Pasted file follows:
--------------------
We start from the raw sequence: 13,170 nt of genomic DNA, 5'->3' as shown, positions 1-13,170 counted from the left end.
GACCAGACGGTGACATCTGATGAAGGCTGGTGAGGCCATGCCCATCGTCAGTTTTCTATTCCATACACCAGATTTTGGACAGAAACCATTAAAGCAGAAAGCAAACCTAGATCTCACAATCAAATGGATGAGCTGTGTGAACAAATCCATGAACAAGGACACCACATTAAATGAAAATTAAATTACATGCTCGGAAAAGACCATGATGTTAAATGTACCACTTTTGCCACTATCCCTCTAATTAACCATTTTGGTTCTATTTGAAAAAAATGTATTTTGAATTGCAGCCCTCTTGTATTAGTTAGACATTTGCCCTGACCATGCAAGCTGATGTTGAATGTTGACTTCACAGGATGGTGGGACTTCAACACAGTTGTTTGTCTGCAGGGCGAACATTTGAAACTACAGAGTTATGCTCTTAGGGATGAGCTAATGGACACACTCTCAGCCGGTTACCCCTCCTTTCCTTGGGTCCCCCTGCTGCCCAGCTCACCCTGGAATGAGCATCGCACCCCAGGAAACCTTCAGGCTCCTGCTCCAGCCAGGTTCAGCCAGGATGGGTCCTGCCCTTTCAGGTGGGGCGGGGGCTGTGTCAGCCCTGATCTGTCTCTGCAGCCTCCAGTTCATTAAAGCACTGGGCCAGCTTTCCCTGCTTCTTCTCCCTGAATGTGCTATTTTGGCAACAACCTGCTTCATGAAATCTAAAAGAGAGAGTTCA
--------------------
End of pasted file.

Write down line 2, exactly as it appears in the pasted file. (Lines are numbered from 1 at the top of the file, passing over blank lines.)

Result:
GACCAGACGGTGACATCTGATGAAGGCTGGTGAGGCCATGCCCATCGTCAGTTTTCTATTCCATACACCAGATTTTGGACAGAAACCATTAAAGCAGAAAGCAAACCTAGATCTCACAATCAAATGGATGAGCTGTGTGAACAAATCCATGAACAAGGACACCACATTAAATGAAAATTAAATTACATGCTCGGAAAAGACCATGATGTTAAATGTACCACTTTTGCCACTATCCCTCTAATTAACCATTTTGGTTCTATTTGAAAAAAATGTATTTTGAATTGCAGCCCTCTTGTATTAGTTAGACATTTGCCCTGACCATGCAAGCTGATGTTGAATGTTGACTTCACAGGATGGTGGGACTTCAACACAGTTGTTTGTCTGCAGGGCGAACATTTGAAACTACAGAGTTATGCTCTTAGGGATGAGCTAATGGACACACTCTCAGCCGGTTACCCCTCCTTTCCTTGGGTCCCCCTGCTGCCCAGCTCACCCTGGAATGAGCATCGCACCCCAGGAAACCTTCAGGCTCCTGCTCCAGCCAGGTTCAGCCAGGATGGGTCCTGCCCTTTCAGGTGGGGCGGGGGCTGTGTCAGCCCTGATCTGTCTCTGCAGCCTCCAGTTCATTAAAGCACTGGGCCAGCTTTCCCTGCTTCTTCTCCCTGAATGTGCTATTTTGGCAACAACCTGCTTCATGAAATCTAAAAGAGAGAGTTCA